Netflix boss believes unlimited data for video content is coming
BARCELONA, Spain – Netflix head Reed Hastings predicted Monday, Feb 27, that mobile carriers will soon offer data plans that give users unlimited video streaming to meet the rising popularity of watching TV and movies on mobile devices.
"Ten to 20 years from now all the video you view is going to be on the Internet," he said at the Mobile World Congress, the phone industry's largest annual trade fair.
"I think screens today are really stunning, you can see all the depth right in front of you. The beautiful thing is you can watch it on the move."
While watching video on mobile devices via Netflix and other streaming sites is growing, data caps imposed on plans by mobile operators act as a barrier to users wanting to watch a video on the go.
Carriers offer unlimited data caps but they are usually very expensive.
But Hastings said he believed mobile carriers will eventually create a two-tier system where video data is unlimited to meet the growing demand for watching TV series and movies on mobile devices.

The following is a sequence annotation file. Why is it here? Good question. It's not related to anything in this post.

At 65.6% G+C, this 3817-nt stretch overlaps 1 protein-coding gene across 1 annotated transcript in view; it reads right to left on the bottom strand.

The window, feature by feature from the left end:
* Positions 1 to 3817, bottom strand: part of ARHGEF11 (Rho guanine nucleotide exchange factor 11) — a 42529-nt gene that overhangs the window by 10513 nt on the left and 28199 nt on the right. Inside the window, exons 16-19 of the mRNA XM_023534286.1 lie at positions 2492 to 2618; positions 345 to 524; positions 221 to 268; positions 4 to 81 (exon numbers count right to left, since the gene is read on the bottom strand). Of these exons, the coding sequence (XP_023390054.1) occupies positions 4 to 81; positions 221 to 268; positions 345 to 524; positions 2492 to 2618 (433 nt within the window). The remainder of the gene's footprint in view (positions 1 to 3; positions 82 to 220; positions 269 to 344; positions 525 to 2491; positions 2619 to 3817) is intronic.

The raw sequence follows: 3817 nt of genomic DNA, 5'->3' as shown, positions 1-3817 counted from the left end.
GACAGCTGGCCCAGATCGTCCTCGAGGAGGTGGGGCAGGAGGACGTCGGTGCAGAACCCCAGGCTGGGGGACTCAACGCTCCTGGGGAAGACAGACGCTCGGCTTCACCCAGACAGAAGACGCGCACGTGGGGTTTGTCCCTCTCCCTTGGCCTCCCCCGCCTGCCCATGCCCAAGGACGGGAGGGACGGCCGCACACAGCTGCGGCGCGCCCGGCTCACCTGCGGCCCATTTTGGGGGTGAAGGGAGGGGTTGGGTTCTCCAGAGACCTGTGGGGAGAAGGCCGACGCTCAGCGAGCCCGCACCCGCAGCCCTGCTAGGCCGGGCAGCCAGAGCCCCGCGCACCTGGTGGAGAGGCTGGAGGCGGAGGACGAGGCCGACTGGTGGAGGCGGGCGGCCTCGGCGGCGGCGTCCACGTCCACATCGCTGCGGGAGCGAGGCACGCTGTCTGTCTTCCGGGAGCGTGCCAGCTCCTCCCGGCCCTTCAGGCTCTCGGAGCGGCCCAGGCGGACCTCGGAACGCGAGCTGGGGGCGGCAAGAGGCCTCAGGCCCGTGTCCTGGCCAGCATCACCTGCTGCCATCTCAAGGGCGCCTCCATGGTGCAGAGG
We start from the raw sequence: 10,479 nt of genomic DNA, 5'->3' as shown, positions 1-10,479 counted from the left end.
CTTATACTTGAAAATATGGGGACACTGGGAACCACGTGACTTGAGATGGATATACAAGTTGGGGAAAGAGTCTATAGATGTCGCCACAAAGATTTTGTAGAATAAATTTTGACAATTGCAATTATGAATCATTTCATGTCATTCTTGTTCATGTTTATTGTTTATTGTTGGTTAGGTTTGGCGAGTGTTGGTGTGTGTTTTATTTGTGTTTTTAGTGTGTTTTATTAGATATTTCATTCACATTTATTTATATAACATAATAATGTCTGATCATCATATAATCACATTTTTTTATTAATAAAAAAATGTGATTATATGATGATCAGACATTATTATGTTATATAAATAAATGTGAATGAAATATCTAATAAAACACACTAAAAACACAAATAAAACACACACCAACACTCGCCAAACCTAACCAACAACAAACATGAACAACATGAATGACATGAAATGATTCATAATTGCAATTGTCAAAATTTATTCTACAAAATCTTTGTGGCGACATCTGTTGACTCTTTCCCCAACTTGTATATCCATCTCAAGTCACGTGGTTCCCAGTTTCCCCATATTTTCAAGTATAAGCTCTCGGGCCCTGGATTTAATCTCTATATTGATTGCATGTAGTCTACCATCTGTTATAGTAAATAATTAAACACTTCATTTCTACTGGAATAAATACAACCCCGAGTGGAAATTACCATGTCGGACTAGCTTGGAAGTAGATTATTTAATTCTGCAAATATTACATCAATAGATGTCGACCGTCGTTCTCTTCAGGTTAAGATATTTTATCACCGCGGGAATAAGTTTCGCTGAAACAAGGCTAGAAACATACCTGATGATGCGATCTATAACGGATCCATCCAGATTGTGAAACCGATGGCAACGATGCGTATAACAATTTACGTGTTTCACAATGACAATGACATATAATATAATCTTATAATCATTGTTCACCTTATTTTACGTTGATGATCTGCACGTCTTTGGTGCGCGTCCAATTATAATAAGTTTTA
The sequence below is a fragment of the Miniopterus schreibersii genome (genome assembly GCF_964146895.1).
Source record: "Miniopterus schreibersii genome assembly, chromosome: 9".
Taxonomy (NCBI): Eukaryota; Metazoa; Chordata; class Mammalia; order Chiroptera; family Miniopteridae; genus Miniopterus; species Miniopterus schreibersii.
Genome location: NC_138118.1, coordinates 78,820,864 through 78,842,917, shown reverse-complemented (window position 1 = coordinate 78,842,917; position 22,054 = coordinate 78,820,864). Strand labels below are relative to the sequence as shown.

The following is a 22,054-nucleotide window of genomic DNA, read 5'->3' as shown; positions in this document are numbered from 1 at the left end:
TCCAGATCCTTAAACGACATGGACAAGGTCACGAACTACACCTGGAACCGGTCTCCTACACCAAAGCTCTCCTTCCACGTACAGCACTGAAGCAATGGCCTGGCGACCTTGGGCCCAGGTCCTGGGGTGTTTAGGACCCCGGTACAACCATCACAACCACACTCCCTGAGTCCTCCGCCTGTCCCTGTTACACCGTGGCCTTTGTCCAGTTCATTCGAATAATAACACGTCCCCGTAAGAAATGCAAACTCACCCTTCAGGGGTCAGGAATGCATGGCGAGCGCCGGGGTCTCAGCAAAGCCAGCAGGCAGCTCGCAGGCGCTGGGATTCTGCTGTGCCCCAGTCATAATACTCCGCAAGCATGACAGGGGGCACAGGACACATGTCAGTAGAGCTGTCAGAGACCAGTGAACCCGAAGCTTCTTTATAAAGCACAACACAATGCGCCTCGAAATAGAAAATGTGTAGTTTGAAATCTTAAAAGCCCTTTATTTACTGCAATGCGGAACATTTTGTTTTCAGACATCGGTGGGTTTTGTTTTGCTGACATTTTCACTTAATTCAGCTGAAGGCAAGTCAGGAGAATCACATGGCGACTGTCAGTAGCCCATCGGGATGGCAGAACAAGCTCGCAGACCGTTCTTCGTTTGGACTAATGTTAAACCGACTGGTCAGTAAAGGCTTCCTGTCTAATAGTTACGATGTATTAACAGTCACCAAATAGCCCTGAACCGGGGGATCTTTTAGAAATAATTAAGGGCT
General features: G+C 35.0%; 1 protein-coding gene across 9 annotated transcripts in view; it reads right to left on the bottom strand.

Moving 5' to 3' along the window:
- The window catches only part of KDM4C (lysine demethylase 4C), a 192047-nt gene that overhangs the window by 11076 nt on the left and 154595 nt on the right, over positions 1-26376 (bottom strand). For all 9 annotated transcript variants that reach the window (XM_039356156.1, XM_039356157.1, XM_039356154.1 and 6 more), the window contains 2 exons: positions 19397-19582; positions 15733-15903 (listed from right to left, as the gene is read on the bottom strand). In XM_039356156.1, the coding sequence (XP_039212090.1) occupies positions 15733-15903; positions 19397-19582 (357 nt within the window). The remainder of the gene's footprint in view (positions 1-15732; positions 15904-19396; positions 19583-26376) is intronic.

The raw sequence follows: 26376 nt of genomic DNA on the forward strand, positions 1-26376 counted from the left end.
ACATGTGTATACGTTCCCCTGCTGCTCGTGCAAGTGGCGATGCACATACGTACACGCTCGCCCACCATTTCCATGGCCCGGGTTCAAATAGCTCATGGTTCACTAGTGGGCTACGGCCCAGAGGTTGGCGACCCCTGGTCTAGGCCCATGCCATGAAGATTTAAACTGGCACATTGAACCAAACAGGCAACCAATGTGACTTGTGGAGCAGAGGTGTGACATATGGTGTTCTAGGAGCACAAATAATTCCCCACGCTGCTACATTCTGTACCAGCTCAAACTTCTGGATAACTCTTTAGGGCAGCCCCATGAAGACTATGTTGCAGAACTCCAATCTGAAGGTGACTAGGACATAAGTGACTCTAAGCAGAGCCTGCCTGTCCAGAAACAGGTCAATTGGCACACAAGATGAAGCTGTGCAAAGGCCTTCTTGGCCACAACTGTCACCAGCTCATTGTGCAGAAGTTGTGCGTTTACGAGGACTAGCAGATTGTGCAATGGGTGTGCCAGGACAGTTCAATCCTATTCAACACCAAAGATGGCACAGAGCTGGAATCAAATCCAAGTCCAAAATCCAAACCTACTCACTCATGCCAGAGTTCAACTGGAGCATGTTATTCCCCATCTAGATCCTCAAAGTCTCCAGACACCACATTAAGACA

"What we are going to see I think is a number of companies pioneering new ways of offering services to the consumers where it is unlimited video data but it is limited to say one megabit speed," he said.
"So it is a slower speed but you get unlimited data on that and that turns out to be very efficient on network so an operator can offer unlimited viewing."
Netflix started streaming TV in the United States nearly a decade ago and has now launched in almost every country.
It ended 2016 with nearly 94 million subscribers, adding five million outside the United States in the last three months of the year.
Nearly half – 47% – of Netflix users are now outside the United States, a proportion expected to increase as it adds more customers.
Mobile video traffic is forecast to grow by around 50% annually through 2022, to account for nearly three quarters of all mobile data traffic, according to a forecast by Sweden-based telecommunications operator Ericsson. – Rappler.com